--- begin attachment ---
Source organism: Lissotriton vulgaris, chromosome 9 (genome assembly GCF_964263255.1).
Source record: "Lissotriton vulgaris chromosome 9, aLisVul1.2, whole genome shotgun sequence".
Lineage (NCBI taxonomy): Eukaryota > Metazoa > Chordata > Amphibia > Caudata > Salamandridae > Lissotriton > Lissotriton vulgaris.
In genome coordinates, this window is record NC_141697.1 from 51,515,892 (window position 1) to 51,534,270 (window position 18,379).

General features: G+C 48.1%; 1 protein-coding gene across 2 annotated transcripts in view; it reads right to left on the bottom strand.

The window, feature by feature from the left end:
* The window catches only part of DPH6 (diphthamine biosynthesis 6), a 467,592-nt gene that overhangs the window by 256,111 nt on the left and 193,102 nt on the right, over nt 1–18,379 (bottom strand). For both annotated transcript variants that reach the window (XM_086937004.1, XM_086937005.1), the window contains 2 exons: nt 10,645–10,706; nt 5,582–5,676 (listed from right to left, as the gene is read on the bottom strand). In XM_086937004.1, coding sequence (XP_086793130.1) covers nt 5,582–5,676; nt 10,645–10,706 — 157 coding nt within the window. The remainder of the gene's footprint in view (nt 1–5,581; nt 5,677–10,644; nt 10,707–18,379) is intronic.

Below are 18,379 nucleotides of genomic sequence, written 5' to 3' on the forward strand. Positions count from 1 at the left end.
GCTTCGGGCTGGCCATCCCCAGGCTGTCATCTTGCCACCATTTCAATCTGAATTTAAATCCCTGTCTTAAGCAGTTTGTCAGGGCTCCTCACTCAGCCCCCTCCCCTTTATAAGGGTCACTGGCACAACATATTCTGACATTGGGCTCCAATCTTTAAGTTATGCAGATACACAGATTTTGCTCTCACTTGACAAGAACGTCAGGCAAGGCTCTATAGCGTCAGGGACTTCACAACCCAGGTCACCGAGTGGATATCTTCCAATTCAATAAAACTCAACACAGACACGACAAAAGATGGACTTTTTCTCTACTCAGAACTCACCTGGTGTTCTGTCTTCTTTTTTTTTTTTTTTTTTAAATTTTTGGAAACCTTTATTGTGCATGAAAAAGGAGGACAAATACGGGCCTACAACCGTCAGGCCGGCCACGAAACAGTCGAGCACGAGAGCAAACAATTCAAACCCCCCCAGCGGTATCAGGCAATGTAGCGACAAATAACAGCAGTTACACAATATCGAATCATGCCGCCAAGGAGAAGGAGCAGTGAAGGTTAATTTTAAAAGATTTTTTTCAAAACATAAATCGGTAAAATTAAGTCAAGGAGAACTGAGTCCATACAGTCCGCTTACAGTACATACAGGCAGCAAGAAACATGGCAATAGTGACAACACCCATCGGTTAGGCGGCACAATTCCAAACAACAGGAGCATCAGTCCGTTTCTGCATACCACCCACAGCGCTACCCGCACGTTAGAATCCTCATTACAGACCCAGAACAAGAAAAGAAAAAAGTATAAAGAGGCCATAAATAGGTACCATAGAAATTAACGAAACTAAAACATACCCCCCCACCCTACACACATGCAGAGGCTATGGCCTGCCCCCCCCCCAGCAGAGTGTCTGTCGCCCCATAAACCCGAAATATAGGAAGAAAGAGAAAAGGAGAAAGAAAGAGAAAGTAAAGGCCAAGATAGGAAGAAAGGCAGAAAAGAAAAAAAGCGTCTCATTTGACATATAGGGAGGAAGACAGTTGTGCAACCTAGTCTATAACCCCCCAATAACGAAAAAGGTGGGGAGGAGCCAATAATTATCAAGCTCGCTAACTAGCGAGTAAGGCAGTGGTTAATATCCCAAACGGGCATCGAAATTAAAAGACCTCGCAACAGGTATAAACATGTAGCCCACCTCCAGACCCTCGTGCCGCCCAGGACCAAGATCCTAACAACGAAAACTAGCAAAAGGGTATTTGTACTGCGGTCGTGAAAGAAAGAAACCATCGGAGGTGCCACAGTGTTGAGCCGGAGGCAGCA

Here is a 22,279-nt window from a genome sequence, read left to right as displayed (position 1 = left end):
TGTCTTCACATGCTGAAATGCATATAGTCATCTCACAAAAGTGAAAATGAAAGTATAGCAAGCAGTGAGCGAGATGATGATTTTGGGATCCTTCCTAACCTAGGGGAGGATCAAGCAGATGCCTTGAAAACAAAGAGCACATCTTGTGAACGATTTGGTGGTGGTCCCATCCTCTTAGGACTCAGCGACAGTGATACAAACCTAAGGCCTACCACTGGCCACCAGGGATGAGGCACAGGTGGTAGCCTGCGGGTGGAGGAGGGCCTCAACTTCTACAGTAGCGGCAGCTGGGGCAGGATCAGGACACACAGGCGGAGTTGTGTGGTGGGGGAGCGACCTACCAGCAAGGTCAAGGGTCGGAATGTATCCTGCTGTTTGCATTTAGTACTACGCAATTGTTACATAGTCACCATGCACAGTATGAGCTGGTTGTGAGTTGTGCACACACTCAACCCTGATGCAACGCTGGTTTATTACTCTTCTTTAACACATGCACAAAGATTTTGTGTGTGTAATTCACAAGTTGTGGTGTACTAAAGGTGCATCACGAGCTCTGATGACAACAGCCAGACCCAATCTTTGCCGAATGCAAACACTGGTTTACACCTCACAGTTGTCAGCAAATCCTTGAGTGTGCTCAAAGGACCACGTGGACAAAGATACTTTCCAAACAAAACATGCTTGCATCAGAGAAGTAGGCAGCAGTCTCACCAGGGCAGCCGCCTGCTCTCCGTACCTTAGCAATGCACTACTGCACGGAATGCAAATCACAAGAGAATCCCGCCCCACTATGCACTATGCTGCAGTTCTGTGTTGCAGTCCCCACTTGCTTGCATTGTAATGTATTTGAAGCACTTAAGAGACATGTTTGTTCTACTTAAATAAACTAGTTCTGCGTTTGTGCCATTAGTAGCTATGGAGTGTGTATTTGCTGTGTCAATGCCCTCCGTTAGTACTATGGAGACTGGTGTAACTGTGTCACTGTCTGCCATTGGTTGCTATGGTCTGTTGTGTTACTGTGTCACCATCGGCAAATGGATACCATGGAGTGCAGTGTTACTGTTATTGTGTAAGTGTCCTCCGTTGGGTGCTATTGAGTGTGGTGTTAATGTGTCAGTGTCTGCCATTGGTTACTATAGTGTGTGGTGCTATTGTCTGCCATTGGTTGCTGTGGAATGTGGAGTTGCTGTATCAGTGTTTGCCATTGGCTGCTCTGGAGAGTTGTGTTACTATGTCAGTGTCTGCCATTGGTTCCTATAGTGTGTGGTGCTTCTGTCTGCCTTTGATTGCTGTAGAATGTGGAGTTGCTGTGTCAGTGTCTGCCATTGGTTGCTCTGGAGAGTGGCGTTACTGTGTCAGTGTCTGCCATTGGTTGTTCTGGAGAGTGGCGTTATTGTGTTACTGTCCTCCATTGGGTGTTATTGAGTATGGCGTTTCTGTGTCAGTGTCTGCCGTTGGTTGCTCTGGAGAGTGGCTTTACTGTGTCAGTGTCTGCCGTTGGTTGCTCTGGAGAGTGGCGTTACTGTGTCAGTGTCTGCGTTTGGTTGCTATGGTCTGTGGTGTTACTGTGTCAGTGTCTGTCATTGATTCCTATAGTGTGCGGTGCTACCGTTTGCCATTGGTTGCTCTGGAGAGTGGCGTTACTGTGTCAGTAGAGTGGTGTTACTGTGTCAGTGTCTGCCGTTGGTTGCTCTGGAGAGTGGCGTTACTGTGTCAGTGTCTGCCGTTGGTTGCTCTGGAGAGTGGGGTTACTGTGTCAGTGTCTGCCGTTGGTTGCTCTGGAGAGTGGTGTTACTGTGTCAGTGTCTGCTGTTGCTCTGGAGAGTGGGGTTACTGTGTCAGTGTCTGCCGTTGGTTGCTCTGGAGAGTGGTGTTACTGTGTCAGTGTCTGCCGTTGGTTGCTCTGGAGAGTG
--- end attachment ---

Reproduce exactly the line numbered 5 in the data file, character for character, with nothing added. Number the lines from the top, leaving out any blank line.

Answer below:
General features: G+C 48.1%; 1 protein-coding gene across 2 annotated transcripts in view; it reads right to left on the bottom strand.